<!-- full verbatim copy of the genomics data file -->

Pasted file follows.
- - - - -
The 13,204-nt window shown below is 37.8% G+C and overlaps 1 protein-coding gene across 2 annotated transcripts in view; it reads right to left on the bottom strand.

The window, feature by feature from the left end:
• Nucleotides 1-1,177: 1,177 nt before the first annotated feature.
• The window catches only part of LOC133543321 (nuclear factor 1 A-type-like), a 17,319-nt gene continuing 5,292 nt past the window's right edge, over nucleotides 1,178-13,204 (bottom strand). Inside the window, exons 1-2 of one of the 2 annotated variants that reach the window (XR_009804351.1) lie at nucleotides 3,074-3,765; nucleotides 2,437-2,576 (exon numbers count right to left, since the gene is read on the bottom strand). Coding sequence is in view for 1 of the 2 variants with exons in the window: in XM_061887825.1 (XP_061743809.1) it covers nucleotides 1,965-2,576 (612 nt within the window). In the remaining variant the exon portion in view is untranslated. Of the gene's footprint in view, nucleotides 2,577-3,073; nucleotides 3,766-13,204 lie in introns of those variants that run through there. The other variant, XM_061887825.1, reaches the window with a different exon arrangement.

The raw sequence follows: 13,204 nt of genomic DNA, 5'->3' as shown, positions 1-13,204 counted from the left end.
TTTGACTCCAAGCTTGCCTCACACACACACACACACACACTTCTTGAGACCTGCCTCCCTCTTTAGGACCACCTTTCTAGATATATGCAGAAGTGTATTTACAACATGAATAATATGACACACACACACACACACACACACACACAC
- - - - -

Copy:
The 13,204-nt window shown below is 37.8% G+C and overlaps 1 protein-coding gene across 2 annotated transcripts in view; it reads right to left on the bottom strand.

The window, feature by feature from the left end:
• Nucleotides 1-1,177: 1,177 nt before the first annotated feature.
• The window catches only part of LOC133543321 (nuclear factor 1 A-type-like), a 17,319-nt gene continuing 5,292 nt past the window's right edge, over nucleotides 1,178-13,204 (bottom strand). Inside the window, exons 1-2 of one of the 2 annotated variants that reach the window (XR_009804351.1) lie at nucleotides 3,074-3,765; nucleotides 2,437-2,576 (exon numbers count right to left, since the gene is read on the bottom strand). Coding sequence is in view for 1 of the 2 variants with exons in the window: in XM_061887825.1 (XP_061743809.1) it covers nucleotides 1,965-2,576 (612 nt within the window). In the remaining variant the exon portion in view is untranslated. Of the gene's footprint in view, nucleotides 2,577-3,073; nucleotides 3,766-13,204 lie in introns of those variants that run through there. The other variant, XM_061887825.1, reaches the window with a different exon arrangement.

The raw sequence follows: 13,204 nt of genomic DNA, 5'->3' as shown, positions 1-13,204 counted from the left end.
TTTGACTCCAAGCTTGCCTCACACACACACACACACACACTTCTTGAGACCTGCCTCCCTCTTTAGGACCACCTTTCTAGATATATGCAGAAGTGTATTTACAACATGAATAATATGACACACACACACACACACACACACACACAC